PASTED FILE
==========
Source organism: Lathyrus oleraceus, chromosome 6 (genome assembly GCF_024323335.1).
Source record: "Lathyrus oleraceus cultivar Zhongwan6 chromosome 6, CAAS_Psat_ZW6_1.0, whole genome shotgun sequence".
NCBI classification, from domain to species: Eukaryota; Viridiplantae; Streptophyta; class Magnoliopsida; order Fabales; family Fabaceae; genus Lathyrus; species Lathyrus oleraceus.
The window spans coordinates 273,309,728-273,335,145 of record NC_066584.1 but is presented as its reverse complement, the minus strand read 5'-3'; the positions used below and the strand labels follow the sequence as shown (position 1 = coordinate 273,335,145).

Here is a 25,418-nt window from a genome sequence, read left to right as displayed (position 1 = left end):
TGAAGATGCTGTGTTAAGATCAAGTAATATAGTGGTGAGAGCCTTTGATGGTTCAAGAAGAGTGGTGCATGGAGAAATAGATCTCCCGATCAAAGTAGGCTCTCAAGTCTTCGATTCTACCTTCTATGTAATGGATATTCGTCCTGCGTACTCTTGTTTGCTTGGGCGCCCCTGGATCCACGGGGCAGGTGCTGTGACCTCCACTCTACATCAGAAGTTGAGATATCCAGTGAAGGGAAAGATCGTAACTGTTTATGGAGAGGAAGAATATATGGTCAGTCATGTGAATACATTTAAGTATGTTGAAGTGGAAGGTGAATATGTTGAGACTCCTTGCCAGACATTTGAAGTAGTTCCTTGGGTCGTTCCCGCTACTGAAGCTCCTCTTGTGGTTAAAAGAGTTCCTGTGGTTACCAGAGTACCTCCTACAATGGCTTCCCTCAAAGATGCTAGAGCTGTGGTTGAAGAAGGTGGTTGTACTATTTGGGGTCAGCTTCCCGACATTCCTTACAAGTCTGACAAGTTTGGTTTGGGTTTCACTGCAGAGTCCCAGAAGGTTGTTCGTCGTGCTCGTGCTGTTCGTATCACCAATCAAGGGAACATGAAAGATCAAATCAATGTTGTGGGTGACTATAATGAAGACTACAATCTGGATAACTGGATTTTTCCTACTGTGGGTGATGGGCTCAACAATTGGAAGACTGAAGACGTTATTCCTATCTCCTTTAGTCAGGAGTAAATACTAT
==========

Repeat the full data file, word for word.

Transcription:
Source organism: Lathyrus oleraceus, chromosome 6 (genome assembly GCF_024323335.1).
Source record: "Lathyrus oleraceus cultivar Zhongwan6 chromosome 6, CAAS_Psat_ZW6_1.0, whole genome shotgun sequence".
NCBI classification, from domain to species: Eukaryota; Viridiplantae; Streptophyta; class Magnoliopsida; order Fabales; family Fabaceae; genus Lathyrus; species Lathyrus oleraceus.
The window spans coordinates 273,309,728-273,335,145 of record NC_066584.1 but is presented as its reverse complement, the minus strand read 5'-3'; the positions used below and the strand labels follow the sequence as shown (position 1 = coordinate 273,335,145).

Here is a 25,418-nt window from a genome sequence, read left to right as displayed (position 1 = left end):
TGAAGATGCTGTGTTAAGATCAAGTAATATAGTGGTGAGAGCCTTTGATGGTTCAAGAAGAGTGGTGCATGGAGAAATAGATCTCCCGATCAAAGTAGGCTCTCAAGTCTTCGATTCTACCTTCTATGTAATGGATATTCGTCCTGCGTACTCTTGTTTGCTTGGGCGCCCCTGGATCCACGGGGCAGGTGCTGTGACCTCCACTCTACATCAGAAGTTGAGATATCCAGTGAAGGGAAAGATCGTAACTGTTTATGGAGAGGAAGAATATATGGTCAGTCATGTGAATACATTTAAGTATGTTGAAGTGGAAGGTGAATATGTTGAGACTCCTTGCCAGACATTTGAAGTAGTTCCTTGGGTCGTTCCCGCTACTGAAGCTCCTCTTGTGGTTAAAAGAGTTCCTGTGGTTACCAGAGTACCTCCTACAATGGCTTCCCTCAAAGATGCTAGAGCTGTGGTTGAAGAAGGTGGTTGTACTATTTGGGGTCAGCTTCCCGACATTCCTTACAAGTCTGACAAGTTTGGTTTGGGTTTCACTGCAGAGTCCCAGAAGGTTGTTCGTCGTGCTCGTGCTGTTCGTATCACCAATCAAGGGAACATGAAAGATCAAATCAATGTTGTGGGTGACTATAATGAAGACTACAATCTGGATAACTGGATTTTTCCTACTGTGGGTGATGGGCTCAACAATTGGAAGACTGAAGACGTTATTCCTATCTCCTTTAGTCAGGAGTAAATACTAT